Widespread internet penetration, a slew of government reforms and sustained investor interest in payment space has led to a surge in digital payment adoption by consumers and merchants. Unified Payments Interface (UPI) has accelerated this adoption multi-fold as the simplicity and ease of use by both developers and consumers, unbottled many use cases. Growing at a compounded rate of over 50% year-on-year, digital payments got a further tailwind during the COVID-19 pandemic as consumers adopted touchless payments.
While the growth has been rapid, the industry is still nascent. Several structural and technological challenges such as cyber-frauds, transaction costs, communication infrastructure, awareness and adoption need to be overcome to bring about the true realization of the potential of digital payments. A deep dive into some of these throw up deep large problems that would require collective intervention by the industry.
- Disputes of Small Merchants: Merchants, especially smaller ones, are wary of giving away goods and not receiving payments the next day, despite an SMS or paper slip confirming payment approval. This stems from two causes, a) a lack of awareness around how digital payments work and what each electronic confirmation means, and b) cumbersome and time-consuming dispute management processes. Digital payment confirmations are usually received through SMS or printed charge-slips and are in English. Comprehension of written English in India is low in general and with the small merchant community even lower. Moreover, to manage legal implications the content is usually technical in nature which makes it that much more difficult for merchants to understand. Most players, whether banks or fintechs, resort to dispute management through phone calls or digital channels like WhatsApp and Email. Since every payment transaction involves an acquirer (the bank that accepts the transaction), a network (Visa, Master, Rupay) and an issuer (the bank where consumer holds their account), determining the root cause behind any dispute is time consuming and complex. Further, most merchants while agreeing to accept digital payments may not have read the fine print in their agreements wherein if the issuing and acquiring bank do not agree on the dispute, the merchant would need to bear the loss, with no easy way to get access to arbitration. For a small merchant who has limited time to chase disputes, this further reduces their trust in digital payments and moves them towards cash.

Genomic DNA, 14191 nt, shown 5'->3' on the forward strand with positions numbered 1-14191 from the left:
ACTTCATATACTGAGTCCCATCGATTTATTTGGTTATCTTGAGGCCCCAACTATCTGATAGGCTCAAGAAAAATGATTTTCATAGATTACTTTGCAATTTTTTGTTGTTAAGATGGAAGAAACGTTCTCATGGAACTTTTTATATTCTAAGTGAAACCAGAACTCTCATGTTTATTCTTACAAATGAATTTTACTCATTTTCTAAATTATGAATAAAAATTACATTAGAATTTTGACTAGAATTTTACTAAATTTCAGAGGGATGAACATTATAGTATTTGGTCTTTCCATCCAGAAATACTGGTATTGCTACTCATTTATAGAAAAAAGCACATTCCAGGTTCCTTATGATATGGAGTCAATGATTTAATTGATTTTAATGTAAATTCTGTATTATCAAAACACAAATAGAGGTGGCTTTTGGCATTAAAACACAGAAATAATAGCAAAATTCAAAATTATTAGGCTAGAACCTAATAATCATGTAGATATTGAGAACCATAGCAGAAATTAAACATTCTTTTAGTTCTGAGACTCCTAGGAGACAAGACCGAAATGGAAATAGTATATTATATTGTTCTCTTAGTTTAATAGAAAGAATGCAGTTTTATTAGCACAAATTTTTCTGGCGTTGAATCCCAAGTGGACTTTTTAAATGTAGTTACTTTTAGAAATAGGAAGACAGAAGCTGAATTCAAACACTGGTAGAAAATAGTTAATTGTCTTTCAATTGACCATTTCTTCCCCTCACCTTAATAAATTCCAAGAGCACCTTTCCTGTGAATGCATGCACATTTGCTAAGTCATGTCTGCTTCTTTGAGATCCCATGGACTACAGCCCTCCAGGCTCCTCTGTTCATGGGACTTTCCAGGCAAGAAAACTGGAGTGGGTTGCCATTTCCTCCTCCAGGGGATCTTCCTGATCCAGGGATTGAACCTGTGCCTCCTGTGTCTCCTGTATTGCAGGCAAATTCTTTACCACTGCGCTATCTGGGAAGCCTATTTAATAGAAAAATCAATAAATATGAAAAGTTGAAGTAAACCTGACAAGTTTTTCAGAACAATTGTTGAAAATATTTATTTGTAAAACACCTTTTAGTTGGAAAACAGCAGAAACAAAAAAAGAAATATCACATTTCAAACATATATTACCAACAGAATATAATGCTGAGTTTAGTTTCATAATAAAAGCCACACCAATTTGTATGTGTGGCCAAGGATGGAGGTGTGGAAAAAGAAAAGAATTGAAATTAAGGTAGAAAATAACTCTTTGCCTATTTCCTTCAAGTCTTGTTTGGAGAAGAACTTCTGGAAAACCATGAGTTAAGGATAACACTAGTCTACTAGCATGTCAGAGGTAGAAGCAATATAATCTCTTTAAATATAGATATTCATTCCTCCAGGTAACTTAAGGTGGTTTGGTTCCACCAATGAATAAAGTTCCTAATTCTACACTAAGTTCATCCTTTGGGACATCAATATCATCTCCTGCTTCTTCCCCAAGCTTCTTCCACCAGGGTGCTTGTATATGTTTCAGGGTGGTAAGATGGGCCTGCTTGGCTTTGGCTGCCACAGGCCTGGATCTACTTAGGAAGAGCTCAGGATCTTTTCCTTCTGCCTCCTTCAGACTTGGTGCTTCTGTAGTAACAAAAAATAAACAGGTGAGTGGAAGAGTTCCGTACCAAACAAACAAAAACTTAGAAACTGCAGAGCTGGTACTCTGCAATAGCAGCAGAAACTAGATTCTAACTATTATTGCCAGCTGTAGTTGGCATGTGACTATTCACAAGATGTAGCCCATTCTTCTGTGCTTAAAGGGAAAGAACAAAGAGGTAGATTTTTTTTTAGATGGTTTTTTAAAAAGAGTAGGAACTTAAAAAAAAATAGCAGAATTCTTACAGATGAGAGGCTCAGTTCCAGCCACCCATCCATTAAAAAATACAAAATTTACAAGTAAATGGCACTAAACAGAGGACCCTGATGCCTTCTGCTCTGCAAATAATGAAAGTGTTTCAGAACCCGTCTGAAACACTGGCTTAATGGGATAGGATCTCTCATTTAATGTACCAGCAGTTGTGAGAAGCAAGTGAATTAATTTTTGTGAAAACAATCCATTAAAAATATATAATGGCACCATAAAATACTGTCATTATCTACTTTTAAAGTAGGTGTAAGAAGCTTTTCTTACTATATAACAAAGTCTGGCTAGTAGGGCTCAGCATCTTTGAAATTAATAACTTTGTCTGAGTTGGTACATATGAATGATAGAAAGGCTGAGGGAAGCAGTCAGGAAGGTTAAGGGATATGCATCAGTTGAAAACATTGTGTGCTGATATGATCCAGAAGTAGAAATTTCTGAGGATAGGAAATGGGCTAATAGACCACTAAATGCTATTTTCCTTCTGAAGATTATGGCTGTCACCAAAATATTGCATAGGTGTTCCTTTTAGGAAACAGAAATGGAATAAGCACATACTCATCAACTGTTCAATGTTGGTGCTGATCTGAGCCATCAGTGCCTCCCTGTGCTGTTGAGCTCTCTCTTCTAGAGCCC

- Substandard Internet Quality: India faces a major challenge in terms of last-mile internet connectivity. The race to win the telecommunications battle has led to a price war between telcos, the impact being on service quality. There is very little money left in the business for telcos to invest deeply into creating a quality network or service infrastructure. COVID-19 led to a huge surge in Internet demand and that has led to a further strain on the infrastructure. Unlike regular web browsing, payment traffic has specific needs such as low latency, low response time-outs and a need to connect modern TCP/IP based systems with legacy ISO systems. The result is time-outs, packet drops leading to a typical experience of a consumer getting confirmation of payment while the merchant has no confirmation. In the absence of which the merchant cannot handover the goods, while the consumer having been debited has no easy way to get a refund. This inconvenience discourages first-time consumers from adopting digital payments, especially for micro-payments.
- Cyber Fraud – India comes only second after the US in hacking attempts, reflecting the interest in the hacking community in India. While till date large scale data breaches have been limited, the overall security posture is nascent. Inadequate investments into security technology and lack of awareness with people dealing with data in banks and fintechs are the primary reasons for this. Historically it has been seen that most data breaches have a human lapse behind them. A higher awareness of what may seem like an insignificant lapse, e.g. a piece of paper on which a password was written being torn and thrown into a dustbin, is needed to limit things going wrong. A tightening of the enforcement infrastructure and quick disposition of cases with strict penalty would also help in creating deterrents. While the banking and fintech industry are working on ways to control this, cyber-criminals and hackers are evolving their techniques too. In such an environment, use of technology with a combination of awareness and stricter laws can help in navigating the landmine of security problems.
All these problems are solvable if the industry decides to collectively work on doing so. Interventions by the regulator with quality-of-service standards, service-based penalties and incentives for improving awareness will help in slowly, but steadily, enhancing the digital payments experience.